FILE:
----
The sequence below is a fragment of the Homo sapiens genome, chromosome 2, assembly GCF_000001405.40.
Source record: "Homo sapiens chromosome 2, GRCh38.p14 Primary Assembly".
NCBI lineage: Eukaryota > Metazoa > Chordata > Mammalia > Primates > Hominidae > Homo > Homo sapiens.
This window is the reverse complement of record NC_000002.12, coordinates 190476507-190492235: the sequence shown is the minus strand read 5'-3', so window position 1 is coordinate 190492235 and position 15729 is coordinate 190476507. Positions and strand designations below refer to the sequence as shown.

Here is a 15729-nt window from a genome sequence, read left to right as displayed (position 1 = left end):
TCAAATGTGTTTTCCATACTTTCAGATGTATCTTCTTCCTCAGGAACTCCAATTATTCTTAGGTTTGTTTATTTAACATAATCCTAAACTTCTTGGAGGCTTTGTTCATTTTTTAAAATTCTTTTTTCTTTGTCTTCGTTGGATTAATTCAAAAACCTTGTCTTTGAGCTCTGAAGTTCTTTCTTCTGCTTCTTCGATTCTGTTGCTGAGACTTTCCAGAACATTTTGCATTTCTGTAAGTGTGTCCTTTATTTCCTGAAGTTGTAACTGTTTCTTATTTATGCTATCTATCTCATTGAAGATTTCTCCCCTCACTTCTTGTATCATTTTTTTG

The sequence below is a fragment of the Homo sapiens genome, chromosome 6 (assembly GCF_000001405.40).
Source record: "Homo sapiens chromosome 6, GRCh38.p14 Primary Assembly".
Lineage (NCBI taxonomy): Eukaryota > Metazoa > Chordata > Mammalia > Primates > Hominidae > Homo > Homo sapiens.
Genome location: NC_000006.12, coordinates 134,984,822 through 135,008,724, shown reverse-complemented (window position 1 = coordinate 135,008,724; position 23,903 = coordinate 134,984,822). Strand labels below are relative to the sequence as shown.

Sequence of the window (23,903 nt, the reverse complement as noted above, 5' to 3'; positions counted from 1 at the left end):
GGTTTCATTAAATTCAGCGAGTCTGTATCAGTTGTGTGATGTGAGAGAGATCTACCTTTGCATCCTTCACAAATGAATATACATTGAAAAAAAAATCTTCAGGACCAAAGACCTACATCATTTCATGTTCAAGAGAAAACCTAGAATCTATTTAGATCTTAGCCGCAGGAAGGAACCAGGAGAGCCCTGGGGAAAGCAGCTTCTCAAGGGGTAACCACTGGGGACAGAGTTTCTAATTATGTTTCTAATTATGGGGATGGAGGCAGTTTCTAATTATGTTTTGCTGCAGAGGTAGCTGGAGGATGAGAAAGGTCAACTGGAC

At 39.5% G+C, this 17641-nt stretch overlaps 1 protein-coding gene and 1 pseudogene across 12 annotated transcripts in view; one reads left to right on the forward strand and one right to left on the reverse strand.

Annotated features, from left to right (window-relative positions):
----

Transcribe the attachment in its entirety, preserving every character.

The sequence below is a fragment of the Homo sapiens genome, chromosome 2, assembly GCF_000001405.40.
Source record: "Homo sapiens chromosome 2, GRCh38.p14 Primary Assembly".
NCBI lineage: Eukaryota > Metazoa > Chordata > Mammalia > Primates > Hominidae > Homo > Homo sapiens.
This window is the reverse complement of record NC_000002.12, coordinates 190476507-190492235: the sequence shown is the minus strand read 5'-3', so window position 1 is coordinate 190492235 and position 15729 is coordinate 190476507. Positions and strand designations below refer to the sequence as shown.

Here is a 15729-nt window from a genome sequence, read left to right as displayed (position 1 = left end):
TCAAATGTGTTTTCCATACTTTCAGATGTATCTTCTTCCTCAGGAACTCCAATTATTCTTAGGTTTGTTTATTTAACATAATCCTAAACTTCTTGGAGGCTTTGTTCATTTTTTAAAATTCTTTTTTCTTTGTCTTCGTTGGATTAATTCAAAAACCTTGTCTTTGAGCTCTGAAGTTCTTTCTTCTGCTTCTTCGATTCTGTTGCTGAGACTTTCCAGAACATTTTGCATTTCTGTAAGTGTGTCCTTTATTTCCTGAAGTTGTAACTGTTTCTTATTTATGCTATCTATCTCATTGAAGATTTCTCCCCTCACTTCTTGTATCATTTTTTTG

The sequence below is a fragment of the Homo sapiens genome, chromosome 6 (assembly GCF_000001405.40).
Source record: "Homo sapiens chromosome 6, GRCh38.p14 Primary Assembly".
Lineage (NCBI taxonomy): Eukaryota > Metazoa > Chordata > Mammalia > Primates > Hominidae > Homo > Homo sapiens.
Genome location: NC_000006.12, coordinates 134,984,822 through 135,008,724, shown reverse-complemented (window position 1 = coordinate 135,008,724; position 23,903 = coordinate 134,984,822). Strand labels below are relative to the sequence as shown.

Sequence of the window (23,903 nt, the reverse complement as noted above, 5' to 3'; positions counted from 1 at the left end):
GGTTTCATTAAATTCAGCGAGTCTGTATCAGTTGTGTGATGTGAGAGAGATCTACCTTTGCATCCTTCACAAATGAATATACATTGAAAAAAAAATCTTCAGGACCAAAGACCTACATCATTTCATGTTCAAGAGAAAACCTAGAATCTATTTAGATCTTAGCCGCAGGAAGGAACCAGGAGAGCCCTGGGGAAAGCAGCTTCTCAAGGGGTAACCACTGGGGACAGAGTTTCTAATTATGTTTCTAATTATGGGGATGGAGGCAGTTTCTAATTATGTTTTGCTGCAGAGGTAGCTGGAGGATGAGAAAGGTCAACTGGAC

At 39.5% G+C, this 17641-nt stretch overlaps 1 protein-coding gene and 1 pseudogene across 12 annotated transcripts in view; one reads left to right on the forward strand and one right to left on the reverse strand.

Annotated features, from left to right (window-relative positions):